But before we discuss how we can do that without the ritual dance over rates, let me make sure the law firm leadership reading this understands why they absolutely must hold off on sending out that letter.
5 Reasons Your Law Firm Must Not Mail that Rate-Increase Letter
1. Your timing isas it is every year when you send these lettersmiserable. Youre sending them to clients after they have finished approving their budgets for 2013. Sheesh, guys, I know this is when the conversation arises in your firms business cycle, but havent you learned anything yet about your clients business cycles? Sending this letter in December or January about 2013 rates is just asking for it.
2. Law firms no longer own or even dictate the market for legal services. Sending this letter ignores that fact and puts your firm in peril. While it may hurt you to hear me say it, law firm services are increasingly fungible (still important and complex, but fungible). They can be performed by a growing multitude of providers who are offering faster, cheaper, more technologically savvy and sustainable services that deliver better results. Your competition isnt the firm down the street thats also sending out the same tone-deaf missive to its clients: its the law department itself, which is hiring more in-house staff to replace you and your services, or the law firm someplace far away that youve never considered to be competition thats in your league, or the non-law firm service providers who are delivering services you used to provide, exactly as the client wants them: on-time, on-budget, and with better results. And for a LOT less (not a little less).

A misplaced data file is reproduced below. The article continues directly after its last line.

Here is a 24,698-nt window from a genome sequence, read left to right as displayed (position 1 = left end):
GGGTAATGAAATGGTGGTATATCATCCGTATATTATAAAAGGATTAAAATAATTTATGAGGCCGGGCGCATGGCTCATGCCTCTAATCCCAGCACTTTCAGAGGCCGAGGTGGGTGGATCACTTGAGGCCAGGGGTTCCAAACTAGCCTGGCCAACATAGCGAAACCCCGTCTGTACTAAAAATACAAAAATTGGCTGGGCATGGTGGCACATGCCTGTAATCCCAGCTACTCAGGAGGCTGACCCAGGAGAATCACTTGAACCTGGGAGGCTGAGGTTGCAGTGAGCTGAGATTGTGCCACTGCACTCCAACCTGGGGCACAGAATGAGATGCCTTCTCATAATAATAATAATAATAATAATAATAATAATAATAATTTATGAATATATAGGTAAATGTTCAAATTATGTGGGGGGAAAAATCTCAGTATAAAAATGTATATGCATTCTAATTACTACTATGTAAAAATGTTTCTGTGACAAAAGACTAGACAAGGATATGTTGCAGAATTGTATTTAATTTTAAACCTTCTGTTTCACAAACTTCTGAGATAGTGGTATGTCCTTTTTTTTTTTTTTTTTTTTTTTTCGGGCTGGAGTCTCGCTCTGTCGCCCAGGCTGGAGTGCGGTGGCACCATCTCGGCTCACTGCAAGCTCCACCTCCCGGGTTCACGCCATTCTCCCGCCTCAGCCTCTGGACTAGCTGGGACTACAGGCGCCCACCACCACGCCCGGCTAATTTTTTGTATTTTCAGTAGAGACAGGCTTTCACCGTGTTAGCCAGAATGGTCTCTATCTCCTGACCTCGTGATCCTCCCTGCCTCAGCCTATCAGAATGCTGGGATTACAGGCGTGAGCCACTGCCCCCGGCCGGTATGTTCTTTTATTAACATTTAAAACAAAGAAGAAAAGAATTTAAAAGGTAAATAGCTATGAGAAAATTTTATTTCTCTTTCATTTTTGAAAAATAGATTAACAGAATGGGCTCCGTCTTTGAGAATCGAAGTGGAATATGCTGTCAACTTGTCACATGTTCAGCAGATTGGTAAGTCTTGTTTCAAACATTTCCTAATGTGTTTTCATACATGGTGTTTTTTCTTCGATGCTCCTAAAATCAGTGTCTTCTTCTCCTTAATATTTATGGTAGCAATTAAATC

Many of you wont believe this is true, but its more than an assertion: these in-house counsel purchasing trends are irrefutable and supported by every major legal study.
3. It may be that your firm does have legitimate reasons for a rate increase, or your current services might be undervalued. If so, by all means talk to your clients about re-pricing the work. But if youre about to send that letter, I bet I know what your rate increase letter says: it includes some variation on this theme. An acceptable justification for a price or rate increase does not include any permutation of words that actually mean the following: